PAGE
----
Tuesday, February 5, 2008

Cash Comforts, but the Fed has set off a scramble to find profitable yields.

I'm certainly not advocating a run for cash. If that is your thinking, read my previous couple of articles. But, I do advocate everyone having an emergency fund, and for us retirees, the fund needs to be considerably bigger to avoid the necessity of selling low to raise living expenses. And, while the recent market action has made the cash feel a lot more comfortable than before, the Fed's response has made it much more difficult to find a decent profit on the cash part of our portfolio.

On the off chance that others are struggling with this issue, I'm documenting what I'm doing and looking for suggestions from those who may have found a better solution.

Over the past couple of years, I've been relatively happy with CDs and money market funds that paid 5-6%, or 2-3% over inflation. Suddenly though, I'm faced with money market funds, and renewing CDs at a 2% lower rate.

Three to four years ago, when interest rates were also very low, I bought I-Savings Bonds. These generally guarantee 1-2% over inflation, and driven largely by energy inflation the 5-6% yield looked relatively attractive. The inflation guarantee and the tax deferral feature also suited my needs. I still hold those bonds, although over the past several months the 4.5-5% yield made me question the decision. Now, that looks relatively attractive again. These are easy to set up and fund on-line with Treasury Direct, but be aware they do have some holding limits and penalties for premature withdrawal. Annual purchases are also limited.

Outside of that, the best thing I've found is the Washington Mutual Savings for Success program. It guarantees 6.5% for accounts which are funded by regular withdrawals from your checking account and held for a year. It is essentially an inclining balance, 1 year CD. Unfortunately the structure of the program makes it difficult to invest significant sums and I'm sure they'll try to hang on to the deposits at a lower rate after the one year guarantee. Even so, it seems worthwhile for those who keep close tabs on how hard their money is working and are looking to place even modest amounts.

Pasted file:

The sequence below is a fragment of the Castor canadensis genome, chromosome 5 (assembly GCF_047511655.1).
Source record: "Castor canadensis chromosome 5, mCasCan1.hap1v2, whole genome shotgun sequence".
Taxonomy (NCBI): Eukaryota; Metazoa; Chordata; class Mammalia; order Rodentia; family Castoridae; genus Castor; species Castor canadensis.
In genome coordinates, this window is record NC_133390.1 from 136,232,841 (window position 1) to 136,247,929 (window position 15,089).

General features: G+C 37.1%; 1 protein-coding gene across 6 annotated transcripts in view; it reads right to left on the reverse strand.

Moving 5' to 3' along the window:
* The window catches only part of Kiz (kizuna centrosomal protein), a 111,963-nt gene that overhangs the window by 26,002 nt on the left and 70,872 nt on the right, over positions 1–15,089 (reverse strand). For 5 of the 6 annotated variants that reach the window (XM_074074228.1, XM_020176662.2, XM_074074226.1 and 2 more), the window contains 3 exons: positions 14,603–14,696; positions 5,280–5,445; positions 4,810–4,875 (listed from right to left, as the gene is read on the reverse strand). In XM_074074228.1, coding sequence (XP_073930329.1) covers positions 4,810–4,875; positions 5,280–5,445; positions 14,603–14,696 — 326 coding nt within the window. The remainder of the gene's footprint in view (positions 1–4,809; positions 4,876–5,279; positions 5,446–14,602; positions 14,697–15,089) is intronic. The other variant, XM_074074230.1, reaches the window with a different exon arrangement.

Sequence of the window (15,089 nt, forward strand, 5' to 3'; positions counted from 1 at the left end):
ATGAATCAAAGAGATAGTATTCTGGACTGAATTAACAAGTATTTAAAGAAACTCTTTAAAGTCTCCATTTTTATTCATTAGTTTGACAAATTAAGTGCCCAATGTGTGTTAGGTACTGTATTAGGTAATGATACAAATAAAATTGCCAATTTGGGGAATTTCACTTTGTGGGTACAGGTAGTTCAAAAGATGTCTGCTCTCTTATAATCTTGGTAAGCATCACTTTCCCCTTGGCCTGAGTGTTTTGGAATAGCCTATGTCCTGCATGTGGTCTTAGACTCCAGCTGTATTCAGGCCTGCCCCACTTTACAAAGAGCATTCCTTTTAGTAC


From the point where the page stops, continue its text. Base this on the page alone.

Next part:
Another option I've been moving toward, although certainly not cash accounts, is high dividend blue chips. It is relatively easy these days to get 4-5% dividends on solid stocks like Dow or GE that also have some growth potential.

Once you get beyond these relatively modest proposals, ideas get pretty uninspiring. Stick with the money market and hope rates head upward soon? Invest in CDs, with the anticipation that even today's low rates may look good tomorrow? Maybe the best chance to do better is to look for short term, local, promotional deals, but read the fine print carefully.

Ok, here's the best part...where you, the reader, get to enlighten us with your research and ideas. Come on guys, here's your chance to publish. Just hit "comments" and let us know what you have.

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